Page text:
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Re-member-ing? Or, Putting Together That Which Is Broken?

Matterofprayer: A Year of Everyday Prayers – Tuesday, May 12, 2015

Tea bowl fixed in the Kintsugi method

Tea bowl fixed in the Kintsugi method

Re-member-ing? Or, Putting Together That Which Is Broken?

Ah, brokenness. Puzzle pieces, scattered far and wide. Or, worse, some delicate figurine or pottery that has broken to pieces. Again, difficult to reassemble.

That’s what I immediately thought of when I saw Margaret Silf’s different prayer suggestions Yes, I know I have been requested to discern my personal faith story. Yes, I realize it is—indeed—a sacred task. Then, WHY do I have the overwhelming feeling that making sense of my faith story/my faith journey through life is so closely akin to re-assembling the broken fragments of some kind of fragile glassware?

The gist of one of her penetrating suggestions runs as follows: “Notice how God has been constantly present, not just in the special moments. Notice especially how, with hindsight, periods when God felt absent may have prepared you in some way for further growth. Notice how periods of difficulty strengthened you in certain ways, as hard exercise strengthens our muscles. . . . Where honesty prevents you from seeing God in parts of your life, tell God so in your prayer, and express your pain and anger to God freely.” [1]

I figured this, so far. My deep-down brokenness comes from several places, not least of which is the evil of a fallen world. (I have no problem believing this. I freely admit where I have fallen far too short.) Yes, society is broken, the family structure is at fault, relationships are (at best) erratic, and my internal and external person and Being is irreparably flawed.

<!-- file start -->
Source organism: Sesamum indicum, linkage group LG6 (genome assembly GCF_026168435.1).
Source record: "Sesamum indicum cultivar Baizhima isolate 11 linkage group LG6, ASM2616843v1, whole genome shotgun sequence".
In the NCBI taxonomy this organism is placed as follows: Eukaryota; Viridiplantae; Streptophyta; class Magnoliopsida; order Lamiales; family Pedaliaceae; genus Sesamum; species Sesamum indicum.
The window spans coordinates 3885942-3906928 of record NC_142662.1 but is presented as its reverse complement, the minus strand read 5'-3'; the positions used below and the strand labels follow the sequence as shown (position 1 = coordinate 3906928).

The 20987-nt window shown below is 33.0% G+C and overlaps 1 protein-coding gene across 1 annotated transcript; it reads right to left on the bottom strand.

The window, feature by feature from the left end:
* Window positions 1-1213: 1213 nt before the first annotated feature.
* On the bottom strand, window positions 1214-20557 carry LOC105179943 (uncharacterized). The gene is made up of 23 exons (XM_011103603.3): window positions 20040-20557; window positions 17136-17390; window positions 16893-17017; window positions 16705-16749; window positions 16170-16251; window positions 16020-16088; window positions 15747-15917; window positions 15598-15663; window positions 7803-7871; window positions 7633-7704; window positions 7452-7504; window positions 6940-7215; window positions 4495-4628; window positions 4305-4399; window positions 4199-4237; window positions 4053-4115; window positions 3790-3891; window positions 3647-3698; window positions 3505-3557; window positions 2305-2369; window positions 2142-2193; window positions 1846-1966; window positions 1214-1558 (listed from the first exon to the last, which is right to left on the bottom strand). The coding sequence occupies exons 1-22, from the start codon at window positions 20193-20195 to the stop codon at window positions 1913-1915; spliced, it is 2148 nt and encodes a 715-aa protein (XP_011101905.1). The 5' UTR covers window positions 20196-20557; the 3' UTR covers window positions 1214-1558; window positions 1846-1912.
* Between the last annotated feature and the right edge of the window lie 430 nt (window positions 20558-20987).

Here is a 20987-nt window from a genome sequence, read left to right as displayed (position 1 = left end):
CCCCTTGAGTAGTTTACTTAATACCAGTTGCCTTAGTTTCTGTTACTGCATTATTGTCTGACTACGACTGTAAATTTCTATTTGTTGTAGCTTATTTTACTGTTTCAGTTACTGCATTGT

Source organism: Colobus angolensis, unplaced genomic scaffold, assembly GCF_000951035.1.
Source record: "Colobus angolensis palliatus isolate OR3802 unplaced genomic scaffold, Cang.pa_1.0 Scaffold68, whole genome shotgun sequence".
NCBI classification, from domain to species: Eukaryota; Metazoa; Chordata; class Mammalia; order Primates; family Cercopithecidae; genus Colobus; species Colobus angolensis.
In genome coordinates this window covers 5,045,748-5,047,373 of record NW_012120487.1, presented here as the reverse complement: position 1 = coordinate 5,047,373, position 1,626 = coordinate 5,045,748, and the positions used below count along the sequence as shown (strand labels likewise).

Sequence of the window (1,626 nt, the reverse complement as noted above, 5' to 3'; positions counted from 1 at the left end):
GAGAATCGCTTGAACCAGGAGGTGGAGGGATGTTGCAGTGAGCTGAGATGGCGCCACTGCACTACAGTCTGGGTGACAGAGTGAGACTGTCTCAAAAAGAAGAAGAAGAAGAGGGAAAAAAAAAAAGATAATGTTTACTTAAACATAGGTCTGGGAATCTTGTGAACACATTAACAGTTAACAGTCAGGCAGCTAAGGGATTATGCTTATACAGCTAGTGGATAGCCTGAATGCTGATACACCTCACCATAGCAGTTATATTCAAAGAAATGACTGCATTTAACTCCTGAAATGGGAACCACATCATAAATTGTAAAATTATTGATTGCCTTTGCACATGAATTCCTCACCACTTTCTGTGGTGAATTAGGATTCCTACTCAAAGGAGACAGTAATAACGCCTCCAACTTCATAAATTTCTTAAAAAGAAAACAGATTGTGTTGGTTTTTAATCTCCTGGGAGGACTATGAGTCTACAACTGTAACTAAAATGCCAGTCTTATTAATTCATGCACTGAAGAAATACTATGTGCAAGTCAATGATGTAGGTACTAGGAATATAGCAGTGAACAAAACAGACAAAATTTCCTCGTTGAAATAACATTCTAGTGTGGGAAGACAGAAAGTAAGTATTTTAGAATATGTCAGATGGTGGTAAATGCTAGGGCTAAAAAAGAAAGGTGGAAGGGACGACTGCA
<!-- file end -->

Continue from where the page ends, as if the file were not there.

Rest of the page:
And yet—and yet—I have hope. I hope in the One who loves me. I receive grace through the One who loves me. And, I take comfort in the One who never leaves me nor forsakes me. And, who loves me even when I cannot love myself. I can try to follow the twisted, winding path of my faith journey, and journey myself to wholeness. Wholeness in body, mind and spirit.

Let’s pray. Dear Lord, thank You for an excellent guide book in Inner Compass. Please, God, help me as I take this journey of discovery and exploration. Be right next to me as I reveal these hidden or forgotten fragments of my journey. Thank You for assuring me that You can handle some pain, anger and disappointment, from me, and from others. Lord, in Your mercy, hear my prayers.


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[1] Silf, Margaret, Inner Compass: Introduction to Ignatian Spirituality (Chicago: Loyola Press, 1999), 20-21.